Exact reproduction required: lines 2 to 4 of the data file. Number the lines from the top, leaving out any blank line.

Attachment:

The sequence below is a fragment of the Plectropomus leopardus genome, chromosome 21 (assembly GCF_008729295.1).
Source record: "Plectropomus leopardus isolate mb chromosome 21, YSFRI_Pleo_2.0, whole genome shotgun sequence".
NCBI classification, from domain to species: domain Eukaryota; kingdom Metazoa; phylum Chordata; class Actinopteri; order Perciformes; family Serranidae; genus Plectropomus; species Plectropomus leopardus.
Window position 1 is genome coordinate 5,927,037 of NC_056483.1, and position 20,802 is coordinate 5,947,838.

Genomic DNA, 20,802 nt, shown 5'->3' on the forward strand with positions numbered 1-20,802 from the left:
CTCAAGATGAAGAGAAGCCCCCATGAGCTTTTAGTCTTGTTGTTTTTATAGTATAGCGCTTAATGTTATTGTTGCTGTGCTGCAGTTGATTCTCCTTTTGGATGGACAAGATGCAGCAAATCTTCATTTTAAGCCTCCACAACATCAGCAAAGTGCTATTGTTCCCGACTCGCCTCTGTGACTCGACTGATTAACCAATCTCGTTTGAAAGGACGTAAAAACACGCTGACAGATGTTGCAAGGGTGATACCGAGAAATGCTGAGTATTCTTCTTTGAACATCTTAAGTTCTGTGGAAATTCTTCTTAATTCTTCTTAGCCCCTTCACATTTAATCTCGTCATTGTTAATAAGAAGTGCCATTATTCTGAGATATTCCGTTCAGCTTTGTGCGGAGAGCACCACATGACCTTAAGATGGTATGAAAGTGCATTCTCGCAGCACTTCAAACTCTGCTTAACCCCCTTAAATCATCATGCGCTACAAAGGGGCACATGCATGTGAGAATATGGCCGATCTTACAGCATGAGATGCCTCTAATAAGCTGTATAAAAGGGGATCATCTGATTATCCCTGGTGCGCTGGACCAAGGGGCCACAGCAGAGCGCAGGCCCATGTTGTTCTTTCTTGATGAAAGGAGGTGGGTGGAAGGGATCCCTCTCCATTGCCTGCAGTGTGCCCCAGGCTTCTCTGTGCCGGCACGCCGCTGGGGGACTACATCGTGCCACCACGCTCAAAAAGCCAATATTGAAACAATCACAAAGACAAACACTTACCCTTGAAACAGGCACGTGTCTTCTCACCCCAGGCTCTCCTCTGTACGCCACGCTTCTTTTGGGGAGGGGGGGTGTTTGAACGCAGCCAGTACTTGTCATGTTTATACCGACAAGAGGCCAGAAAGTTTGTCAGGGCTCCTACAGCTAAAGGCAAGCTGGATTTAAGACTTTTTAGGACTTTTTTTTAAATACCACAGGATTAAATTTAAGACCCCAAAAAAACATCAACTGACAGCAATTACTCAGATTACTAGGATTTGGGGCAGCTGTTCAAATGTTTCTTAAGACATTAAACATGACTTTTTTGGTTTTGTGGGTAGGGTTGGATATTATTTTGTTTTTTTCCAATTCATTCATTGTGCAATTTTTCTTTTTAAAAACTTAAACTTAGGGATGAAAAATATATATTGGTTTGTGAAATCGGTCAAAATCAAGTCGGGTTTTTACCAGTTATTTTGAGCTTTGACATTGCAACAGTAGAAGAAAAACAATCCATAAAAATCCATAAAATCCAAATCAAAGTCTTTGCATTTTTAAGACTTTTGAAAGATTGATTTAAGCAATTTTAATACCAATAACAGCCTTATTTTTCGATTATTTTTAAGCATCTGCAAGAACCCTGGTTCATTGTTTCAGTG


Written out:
Source record: "Plectropomus leopardus isolate mb chromosome 21, YSFRI_Pleo_2.0, whole genome shotgun sequence".
NCBI classification, from domain to species: domain Eukaryota; kingdom Metazoa; phylum Chordata; class Actinopteri; order Perciformes; family Serranidae; genus Plectropomus; species Plectropomus leopardus.
Window position 1 is genome coordinate 5,927,037 of NC_056483.1, and position 20,802 is coordinate 5,947,838.